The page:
[Wau, Southern Sudan 36°C] I leave the bustling and dusty capital of Juba and fly about 500 kms northeast into the interior of Southern Sudan to the town of Wau. Although there is less traffic in Wau, without a single paved road in the town, it is equally dusty. The oxidized earth leaves a veiled remnant of itself as an orange dusting on anything that remains still for just a second. In the evenings, it peppers the tongue and tingles the nostrils.
Today’s the day everyone has been anticipating. At 16h00 (14h00 in the Hague) the International Criminal Court will announce three judges’ decision regarding the Chief Prosecutor Luis Moreno-Ocampo’s July 14, 2008 request (via submission of documents: ICC-02/05-157 & ICC-02/05-157-AnxA) to issue an arrest warrant for genocide, crimes against humanity and war crimes for Sudan’s President Omar Hassan al-Bashir. Interesting articles about the case are here and here.
Since the February 23, 2009 ICC announcement that it would make its decision public, people I’ve met in Southern Sudan have been speculating on the effects the decision will have on their lives and their work. Most of those I’ve spoken to seem to expect a public reaction in Sudan’s capital, Khartoum where there is significant popular support for Al Bashir.
In Juba, reports of US$ currency shortages in some banks may indicate that there is a fear of a decline in the value of the Sudanese Pound as a result of the expected ICC decision to issue an arrest warrant. From last Monday morning to Tuesday evening, the value of the Sudanese Pound on the black market has decrease from 2.3SP/1US$ to 2.6SP/1US$.
On my way to the Juba airport at 8h15 this morning, I notice that there are more soldiers than usual on the streets, and considerably more of them were armed with automatic weapons slung over their right shoulders. I would have initially been in the town of Abyei, in the Transitional Areas along the border between Northern and Southern Sudan, established in the 2005 Comprehensive Peace Agreement, but because of the anticipated decision, my own schedule was changed. UN agencies in Sudan are on alert and are discouraged to travel beyond 14h00 this afternoon. A curfew is on for tonight. Expats are to stay indoors.
My flight from Nairobi to Juba is in a Canadair (I forget which type) and today’s flight from Juba to Wau is in a Bombardier (I also neglected to note which type), so I feel very much at home as I get around these parts. Although I flew a commercial airline to Juba, today’s flight is with the UN World Food Program’s Humanitarian Air Service (UNHAS). They are responsible for getting the humanitarian and development community around the country. The WFP’s transport infrastructure is extensive and, as from what I saw today, well organized. UNICEF registered me on this morning’s flight and provided a letter of introduction stating that I am on official mission with their counterparts (I have a contract to write ‘Stories from the Field’ for the Canadian International Development Agency). UNICEF has been very helpful in providing me with access to parts of the country I may not have otherwise been able to get to.
In Juba, I visited UNICEF’s Mine Risk Education Program, designed to teach mainly youth in communities living near suspected minefields left over from the civil war. More about this in another post.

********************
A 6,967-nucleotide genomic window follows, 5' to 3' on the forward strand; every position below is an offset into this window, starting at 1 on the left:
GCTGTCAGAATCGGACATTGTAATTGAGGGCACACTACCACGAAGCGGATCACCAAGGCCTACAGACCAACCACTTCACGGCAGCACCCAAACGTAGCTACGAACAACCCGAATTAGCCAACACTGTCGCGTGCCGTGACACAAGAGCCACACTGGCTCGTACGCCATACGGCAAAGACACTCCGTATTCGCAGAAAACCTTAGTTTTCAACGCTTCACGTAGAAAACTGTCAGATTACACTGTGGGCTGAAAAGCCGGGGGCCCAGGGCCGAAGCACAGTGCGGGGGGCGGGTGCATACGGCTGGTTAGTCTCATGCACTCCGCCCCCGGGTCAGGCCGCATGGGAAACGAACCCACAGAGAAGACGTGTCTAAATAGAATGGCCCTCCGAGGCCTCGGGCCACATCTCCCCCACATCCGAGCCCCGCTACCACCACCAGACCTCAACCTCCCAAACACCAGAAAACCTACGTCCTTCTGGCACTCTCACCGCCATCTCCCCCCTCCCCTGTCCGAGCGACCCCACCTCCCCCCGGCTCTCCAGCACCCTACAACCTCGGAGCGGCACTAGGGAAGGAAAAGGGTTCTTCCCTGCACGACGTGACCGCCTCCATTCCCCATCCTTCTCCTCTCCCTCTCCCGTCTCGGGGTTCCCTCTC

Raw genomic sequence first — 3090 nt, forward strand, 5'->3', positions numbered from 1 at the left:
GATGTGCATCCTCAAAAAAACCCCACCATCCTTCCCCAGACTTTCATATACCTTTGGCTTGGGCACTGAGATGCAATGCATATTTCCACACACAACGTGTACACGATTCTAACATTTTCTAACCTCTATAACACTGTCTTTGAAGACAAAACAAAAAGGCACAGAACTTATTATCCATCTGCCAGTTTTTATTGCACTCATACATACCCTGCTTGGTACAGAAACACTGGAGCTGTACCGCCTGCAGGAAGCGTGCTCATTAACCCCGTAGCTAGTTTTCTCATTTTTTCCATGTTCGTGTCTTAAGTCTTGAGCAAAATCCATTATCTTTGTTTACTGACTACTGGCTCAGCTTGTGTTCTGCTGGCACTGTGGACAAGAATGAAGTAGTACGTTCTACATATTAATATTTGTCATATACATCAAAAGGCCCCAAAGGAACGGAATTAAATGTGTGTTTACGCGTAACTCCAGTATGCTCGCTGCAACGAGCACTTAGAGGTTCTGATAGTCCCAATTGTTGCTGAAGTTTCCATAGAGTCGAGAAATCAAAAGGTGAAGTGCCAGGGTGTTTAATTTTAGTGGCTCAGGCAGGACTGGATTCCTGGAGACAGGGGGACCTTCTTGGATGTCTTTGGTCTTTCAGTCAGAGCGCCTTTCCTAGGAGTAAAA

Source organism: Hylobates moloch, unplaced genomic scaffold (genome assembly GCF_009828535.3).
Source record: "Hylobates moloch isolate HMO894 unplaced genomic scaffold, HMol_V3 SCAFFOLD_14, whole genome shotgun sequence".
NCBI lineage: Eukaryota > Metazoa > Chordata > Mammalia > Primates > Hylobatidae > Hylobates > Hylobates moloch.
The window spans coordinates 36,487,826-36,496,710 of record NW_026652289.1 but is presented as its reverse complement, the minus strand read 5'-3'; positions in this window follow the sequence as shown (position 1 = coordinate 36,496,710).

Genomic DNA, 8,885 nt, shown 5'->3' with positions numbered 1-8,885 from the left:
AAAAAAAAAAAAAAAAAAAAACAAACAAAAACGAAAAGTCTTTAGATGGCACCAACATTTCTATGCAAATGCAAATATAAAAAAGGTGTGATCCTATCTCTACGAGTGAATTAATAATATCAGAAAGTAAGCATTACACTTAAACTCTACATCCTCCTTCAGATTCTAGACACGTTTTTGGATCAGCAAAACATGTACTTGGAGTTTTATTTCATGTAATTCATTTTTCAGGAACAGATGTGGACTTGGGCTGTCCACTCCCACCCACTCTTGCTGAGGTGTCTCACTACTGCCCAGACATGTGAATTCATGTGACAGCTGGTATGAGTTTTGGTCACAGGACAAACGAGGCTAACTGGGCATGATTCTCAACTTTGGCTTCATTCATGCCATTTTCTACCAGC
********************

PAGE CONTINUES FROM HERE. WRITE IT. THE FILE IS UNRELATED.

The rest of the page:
In Wau, I have no official visits scheduled but will collaborate on stories with Sudan Radio Service’s Wau Producer, Martin Siba. We are meeting tomorrow for the first time to establish a game plan for the next four days. Martin will travel to the same places as me after Wau, so we will continue our collaborative efforts for a few weeks. I will schedule time each day to meet with him to investigate stories and share interviews and contacts. our reports will air on SRS in Sudan and CKUT in Montréal.
I arrive at Wau airport and wait two hours. At first I’m frustrated by the absent corresponding ride and the wait but then I appreciated the time I had to observe the preparations for the ICC announcement. It was finally annonced, and the Government of Sudan’s reaction to the arrest warrant against its president for crimes against humanity and war crimes (genocide was dropped for lack of evidence), has been to expel several international aid groups. Details can be read here and here.
As I wait in the shade of the airport’s security building, seven pickup trucks filled with about twenty Sudan People’s Liberation Army (SPLA) soldiers each drive past toward the unpaved airstrip for manoeuvres and instructions before being assigned to their respective areas of the airport. Each soldier has an automatic weapon slung over his shoulder. On two of the pickup trucks is mounted a serious machine guns. Once a ragtag rebel army during the civil war, the SPLA is being transformed into the official army of the Government of Southern Sudan (GoSS) as the south prepares for the CPA-mandated referendum in 2011, which could deliver the South’s independence from the rest of Sudan. Three derelict aircraft lay by the airstrip as reminders of the 21-year civil war.
Before hitching a ride with a driver from the Red Crescent Society, I buy a bottle of water for the ride to the UNICEF office, where I’m greeted by the Operations Officer with a kind welcome and an appreciated coffee. I’m driven to the UNICEF residential compound, and settle into my room by installing my mosquito netting. Considering it hasn’t rained here in about six months, mosquitoes are not a concern but it’s a prevention routine I will maintain throughout the trip.